Small Business and Its Impact on Florida” Provides Index on Current and Future Data

Florida SBDC Network Headquarters (Pensacola, Fla.) – The Florida SBDC Network, the state’s principal provider of business assistance and thought leader for small business, is pleased to announce the release of its second annual State of Small Business Report: Small Business and Its Impact on Florida. A collaborative effort with the University of West Florida’s Center for Research and Economic Opportunity, the report provides an overview of the size, scope, and well-being of Florida’s small businesses.

Florida is home to 2.3 million small businesses, of which employ 3.1 million or 43.2 percent of the state’s private-sector workforce. Florida’s small businesses create three out of every four jobs and have been a major contributor to the 1.2 million private sector jobs created since December 2010.

“Small businesses are critical to our economy,” said Michael Myhre, CEO and Network State Director for the Florida SBDC. “Florida consistently ranks as one of the best states for business, however small businesses continue to face a host of challenges, including cybersecurity and access to capital. Our hope is that this report will serve as a primary index on the state of Florida’s small businesses for future policy and decision-making in their support.”

The State of Small Business report includes an economic forecast by Dr. Rick Harper, Associate Vice President for the UWF Center for Research and Economic Opportunity, as well as data on small business demographics, overview of small business challenges, outlook on small business lending, and more. The report combines data from the U.S. Small Business Administration’s (SBA) Small Business Profile reports, U.S. Bureau of Labor Statistics, U.S. Census Bureau, and other data sources.

State designated as “Florida’s principal provider of business assistance,” the Florida SBDC Network provides tools, resources, and expertise to help small businesses grow and succeed.

Federal Assistance Available to Businesses Impacted by Hurricane Matthew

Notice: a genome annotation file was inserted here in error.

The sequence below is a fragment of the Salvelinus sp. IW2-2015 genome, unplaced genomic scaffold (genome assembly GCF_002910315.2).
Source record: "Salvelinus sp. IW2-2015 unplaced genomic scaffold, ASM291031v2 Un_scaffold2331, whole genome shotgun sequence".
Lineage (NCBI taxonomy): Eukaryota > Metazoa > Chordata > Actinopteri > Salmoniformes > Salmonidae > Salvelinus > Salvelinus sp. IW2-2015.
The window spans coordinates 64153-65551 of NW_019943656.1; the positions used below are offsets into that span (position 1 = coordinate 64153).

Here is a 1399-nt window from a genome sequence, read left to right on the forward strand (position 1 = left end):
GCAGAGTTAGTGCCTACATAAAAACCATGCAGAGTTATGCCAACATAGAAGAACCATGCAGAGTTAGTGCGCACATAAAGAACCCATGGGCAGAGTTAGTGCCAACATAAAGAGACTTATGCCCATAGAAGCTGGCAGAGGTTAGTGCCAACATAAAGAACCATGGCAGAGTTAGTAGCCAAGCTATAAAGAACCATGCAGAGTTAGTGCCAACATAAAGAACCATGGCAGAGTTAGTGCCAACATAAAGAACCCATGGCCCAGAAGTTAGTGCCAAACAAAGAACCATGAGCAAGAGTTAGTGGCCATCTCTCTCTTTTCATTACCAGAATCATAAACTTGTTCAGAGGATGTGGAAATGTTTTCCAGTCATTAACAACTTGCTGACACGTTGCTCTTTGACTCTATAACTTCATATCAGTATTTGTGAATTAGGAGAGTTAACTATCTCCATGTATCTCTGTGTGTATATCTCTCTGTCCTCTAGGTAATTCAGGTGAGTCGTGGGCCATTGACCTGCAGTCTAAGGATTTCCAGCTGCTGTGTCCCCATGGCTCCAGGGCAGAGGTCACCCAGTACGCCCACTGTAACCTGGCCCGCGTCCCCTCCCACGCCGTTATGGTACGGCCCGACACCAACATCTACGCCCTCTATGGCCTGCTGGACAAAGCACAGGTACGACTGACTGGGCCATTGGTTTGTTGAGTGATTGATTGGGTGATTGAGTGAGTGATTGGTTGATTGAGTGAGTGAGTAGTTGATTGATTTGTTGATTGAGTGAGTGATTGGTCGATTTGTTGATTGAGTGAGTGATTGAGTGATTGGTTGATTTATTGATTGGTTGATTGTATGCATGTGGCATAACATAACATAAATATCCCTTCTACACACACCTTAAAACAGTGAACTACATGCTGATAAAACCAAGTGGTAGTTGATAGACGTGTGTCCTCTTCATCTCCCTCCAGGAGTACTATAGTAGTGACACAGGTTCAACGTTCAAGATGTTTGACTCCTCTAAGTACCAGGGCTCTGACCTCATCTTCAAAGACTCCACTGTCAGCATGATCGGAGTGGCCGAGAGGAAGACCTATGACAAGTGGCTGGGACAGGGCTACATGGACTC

Florida SBDC Network Headquarters (Pensacola, Fla.) – Following President Obama’s major disaster declaration, Florida businesses in adversely affected and contiguous counties that have been impacted by Hurricane Matthew may now apply for low-interest loans through the U.S. Small Business Administration (SBA).

Through the declaration, businesses and nonprofits in Flagler, Putnam, St. Johns, and Volusia counties are eligible for Business Physical Disaster Loans and Economic Injury Disaster Loans, not to exceed a combined maximum of $2 million. Small businesses and most private nonprofit organizations in Alachua, Bradford, Brevard, Clay, Duval, Lake, Marion, Orange, and Seminole counties are eligible to apply for SBA Economic Injury Disaster Loans.

Business Physical Disaster Loans are intended to help repair or replace disaster-damaged property. Businesses and nonprofit organizations may apply for up to $2 million to repair or replace property, including real estate, equipment, inventory, machinery, and other business assets.

Businesses in qualifying adjacent counties may apply for up to $2 million for working capital through the SBA Economic Injury Disaster Loan program. The Economic Injury Disaster Loan program provides working capital loans to help small businesses, small agricultural cooperatives, small businesses engaged in aquaculture, and most private, nonprofit organizations meet financial obligations and operating expenses through the disaster recovery period.

For questions regarding the SBA’s disaster loans, and how the Florida SBDC Network can help, please contact (850) 898-3489.



August is National Black Business Month

07WFL-Jordan-TempletonSupport Black owned businesses in August.

In an effort to draw attention to the needs of black entrepreneurs, Jordan, in 2004, teamed up with John William Templeton, president and executive editor of eAccess Corp., a scholarly publishing company, to have August recognized as National Black Business Month.

During the 31 days of August, Jordan and Templeton want local government officials, community leaders, and venture capitalists to focus efforts on creating a more hospitable environment in which black-owned businesses can grow.